Divorce for Business Owners
When a business owner or a member of a professional practice divorces, his or her share of the business must be valued. Because it provided the couple with part or all of their income, it is part of their marital estate and subject to equitable division under the Illinois Marriage and Dissolution of Marriage Act. Whether the other partner worked at the business as well or has a different career can impact how a business is divided. If one partner owned the business prior to entering the marriage, its division can be more complicated. Although this would technically make the business a piece of solely-held property, the other partner’s effort in aiding its development during a marriage is considered when dividing it. Assets subject to this consideration are known as commingled assets.
Deciding What to Do with the Business After your Divorce
Before you value your small business, speak with your partner about your future plans for the business. Sometimes, it is easiest for a couple to sell their business and split the profit, much like a divorcing couple might sell their home and split the profit in their divorce. But this is not always the ideal choice.
When one partner wants to continue operating the business, he or she may negotiate a property division settlement that allows him or her to keep the business in exchange for the other spouse keeping a larger share of other marital assets. In a way, this is like “buying out” the other spouse’s share of the business.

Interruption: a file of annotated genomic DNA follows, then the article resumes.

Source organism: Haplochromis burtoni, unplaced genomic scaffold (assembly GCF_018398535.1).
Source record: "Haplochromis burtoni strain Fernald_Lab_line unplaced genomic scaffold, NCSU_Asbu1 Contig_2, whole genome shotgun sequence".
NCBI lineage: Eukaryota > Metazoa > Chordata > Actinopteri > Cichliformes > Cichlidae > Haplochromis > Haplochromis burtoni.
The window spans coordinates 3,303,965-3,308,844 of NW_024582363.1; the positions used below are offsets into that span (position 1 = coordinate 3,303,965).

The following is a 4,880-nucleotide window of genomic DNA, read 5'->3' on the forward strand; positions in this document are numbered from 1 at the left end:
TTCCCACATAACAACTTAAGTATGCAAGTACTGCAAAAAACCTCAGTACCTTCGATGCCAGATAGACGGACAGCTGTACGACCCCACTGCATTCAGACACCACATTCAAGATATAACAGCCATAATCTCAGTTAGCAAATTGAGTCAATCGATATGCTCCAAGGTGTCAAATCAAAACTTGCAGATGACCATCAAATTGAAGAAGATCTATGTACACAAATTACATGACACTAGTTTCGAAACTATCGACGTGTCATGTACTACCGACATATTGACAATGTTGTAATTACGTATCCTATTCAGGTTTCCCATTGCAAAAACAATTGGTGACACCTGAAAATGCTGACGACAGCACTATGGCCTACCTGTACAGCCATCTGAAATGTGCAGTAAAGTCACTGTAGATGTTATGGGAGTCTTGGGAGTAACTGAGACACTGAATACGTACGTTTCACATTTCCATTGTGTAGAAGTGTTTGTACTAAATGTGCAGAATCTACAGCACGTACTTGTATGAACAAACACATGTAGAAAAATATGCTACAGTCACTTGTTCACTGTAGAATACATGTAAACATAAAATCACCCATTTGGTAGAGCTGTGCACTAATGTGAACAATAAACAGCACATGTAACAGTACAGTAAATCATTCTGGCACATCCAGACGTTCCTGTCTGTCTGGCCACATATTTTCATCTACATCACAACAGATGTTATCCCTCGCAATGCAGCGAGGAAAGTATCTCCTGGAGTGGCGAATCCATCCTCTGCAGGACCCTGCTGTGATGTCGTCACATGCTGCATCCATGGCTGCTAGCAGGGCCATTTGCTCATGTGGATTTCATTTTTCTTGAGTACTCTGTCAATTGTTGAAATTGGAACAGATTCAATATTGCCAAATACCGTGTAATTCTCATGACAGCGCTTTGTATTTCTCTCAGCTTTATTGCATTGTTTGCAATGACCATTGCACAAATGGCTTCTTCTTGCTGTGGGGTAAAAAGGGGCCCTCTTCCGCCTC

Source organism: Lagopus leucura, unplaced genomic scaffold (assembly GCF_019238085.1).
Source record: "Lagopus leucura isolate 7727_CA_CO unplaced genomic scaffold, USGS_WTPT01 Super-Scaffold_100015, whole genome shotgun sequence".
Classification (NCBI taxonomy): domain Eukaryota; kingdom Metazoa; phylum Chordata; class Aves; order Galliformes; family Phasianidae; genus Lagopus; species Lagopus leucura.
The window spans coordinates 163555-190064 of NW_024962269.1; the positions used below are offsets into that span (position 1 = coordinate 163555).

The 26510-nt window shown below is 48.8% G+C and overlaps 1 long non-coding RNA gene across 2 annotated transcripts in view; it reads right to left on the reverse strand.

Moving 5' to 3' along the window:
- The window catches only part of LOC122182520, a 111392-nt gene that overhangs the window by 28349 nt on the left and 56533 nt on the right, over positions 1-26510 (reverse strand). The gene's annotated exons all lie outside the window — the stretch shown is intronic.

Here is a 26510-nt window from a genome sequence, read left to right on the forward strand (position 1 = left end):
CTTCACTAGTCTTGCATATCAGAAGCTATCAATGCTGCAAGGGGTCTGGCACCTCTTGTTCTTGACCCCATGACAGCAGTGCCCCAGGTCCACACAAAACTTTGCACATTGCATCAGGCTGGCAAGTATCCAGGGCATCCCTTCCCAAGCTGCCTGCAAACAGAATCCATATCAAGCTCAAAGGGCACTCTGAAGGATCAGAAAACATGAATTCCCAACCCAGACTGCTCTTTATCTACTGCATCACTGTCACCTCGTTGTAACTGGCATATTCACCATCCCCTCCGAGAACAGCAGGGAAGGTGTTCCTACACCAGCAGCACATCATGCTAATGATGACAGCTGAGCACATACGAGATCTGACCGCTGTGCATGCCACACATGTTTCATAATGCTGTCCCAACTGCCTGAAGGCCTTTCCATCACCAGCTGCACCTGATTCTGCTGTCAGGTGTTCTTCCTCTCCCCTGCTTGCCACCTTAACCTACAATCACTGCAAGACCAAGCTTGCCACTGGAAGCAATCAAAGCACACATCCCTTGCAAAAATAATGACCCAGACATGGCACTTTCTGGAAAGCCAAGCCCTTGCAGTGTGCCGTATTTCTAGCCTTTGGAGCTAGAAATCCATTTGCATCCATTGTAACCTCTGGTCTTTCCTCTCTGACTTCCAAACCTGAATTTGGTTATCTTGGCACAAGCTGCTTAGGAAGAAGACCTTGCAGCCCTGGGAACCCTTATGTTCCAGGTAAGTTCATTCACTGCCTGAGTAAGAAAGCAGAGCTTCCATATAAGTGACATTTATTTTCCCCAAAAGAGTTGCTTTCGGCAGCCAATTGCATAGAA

In amicable divorces between business co-owners, the right choice might be to continue operating the business together. Couples who choose this are advised to negotiate co-ownership agreements that stipulate each party’s interest in the business and how it will be divided if the business closes or one party opts to leave.
Ways to Value a Small Business
What you decide to do with your business can determine the best method to use to value the business. There are three main ways to value a small business in a divorce:
- The Market Approach. This method is generally best for couples who choose to sell their businesses. In this approach, the business’ value is determined by comparing it to similar business that have recently sold and their prices;
- The Income Approach. A business’ current and projected future incomes are considered with this approach, which may be utilized by individuals who wish to continue operating their businesses singly after they divorce; and
- The Asset Approach. With this approach, a value is determined by considering the business’ assets as well as its debts. Assets considered can go beyond operating equipment and income; they may include clout in the business’ community.
Work with an Experienced Rolling Meadows Divorce Lawyer
As a small business owner, you have issues to consider in your divorce settlement that others do not face. Work with a divorce lawyer who has specific experience working with small business owners to make the property division process as straightforward as possible for you. To get started, contact SAM LAW OFFICE LLC today to set up your initial consultation with us.